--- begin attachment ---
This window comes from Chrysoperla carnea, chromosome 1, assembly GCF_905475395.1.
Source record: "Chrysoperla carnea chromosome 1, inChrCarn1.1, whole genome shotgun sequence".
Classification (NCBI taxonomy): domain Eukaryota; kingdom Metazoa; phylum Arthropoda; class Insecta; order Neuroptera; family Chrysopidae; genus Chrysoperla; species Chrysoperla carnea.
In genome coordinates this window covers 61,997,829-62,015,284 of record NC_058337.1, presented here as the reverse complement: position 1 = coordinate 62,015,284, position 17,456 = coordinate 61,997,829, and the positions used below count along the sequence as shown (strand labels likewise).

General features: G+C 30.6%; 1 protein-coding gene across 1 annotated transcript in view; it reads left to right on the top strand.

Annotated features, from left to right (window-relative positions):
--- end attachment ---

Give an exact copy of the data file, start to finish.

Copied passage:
This window comes from Chrysoperla carnea, chromosome 1, assembly GCF_905475395.1.
Source record: "Chrysoperla carnea chromosome 1, inChrCarn1.1, whole genome shotgun sequence".
Classification (NCBI taxonomy): domain Eukaryota; kingdom Metazoa; phylum Arthropoda; class Insecta; order Neuroptera; family Chrysopidae; genus Chrysoperla; species Chrysoperla carnea.
In genome coordinates this window covers 61,997,829-62,015,284 of record NC_058337.1, presented here as the reverse complement: position 1 = coordinate 62,015,284, position 17,456 = coordinate 61,997,829, and the positions used below count along the sequence as shown (strand labels likewise).

General features: G+C 30.6%; 1 protein-coding gene across 1 annotated transcript in view; it reads left to right on the top strand.

Annotated features, from left to right (window-relative positions):